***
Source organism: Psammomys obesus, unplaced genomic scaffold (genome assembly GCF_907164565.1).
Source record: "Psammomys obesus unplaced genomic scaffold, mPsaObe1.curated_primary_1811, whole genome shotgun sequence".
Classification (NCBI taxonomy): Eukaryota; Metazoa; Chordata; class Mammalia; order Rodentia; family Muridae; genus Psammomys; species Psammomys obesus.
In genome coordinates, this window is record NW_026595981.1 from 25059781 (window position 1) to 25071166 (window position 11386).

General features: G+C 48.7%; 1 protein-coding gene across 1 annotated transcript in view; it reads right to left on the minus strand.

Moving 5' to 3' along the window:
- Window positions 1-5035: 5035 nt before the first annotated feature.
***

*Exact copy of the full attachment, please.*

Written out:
Source organism: Psammomys obesus, unplaced genomic scaffold (genome assembly GCF_907164565.1).
Source record: "Psammomys obesus unplaced genomic scaffold, mPsaObe1.curated_primary_1811, whole genome shotgun sequence".
Classification (NCBI taxonomy): Eukaryota; Metazoa; Chordata; class Mammalia; order Rodentia; family Muridae; genus Psammomys; species Psammomys obesus.
In genome coordinates, this window is record NW_026595981.1 from 25059781 (window position 1) to 25071166 (window position 11386).

General features: G+C 48.7%; 1 protein-coding gene across 1 annotated transcript in view; it reads right to left on the minus strand.

Moving 5' to 3' along the window:
- Window positions 1-5035: 5035 nt before the first annotated feature.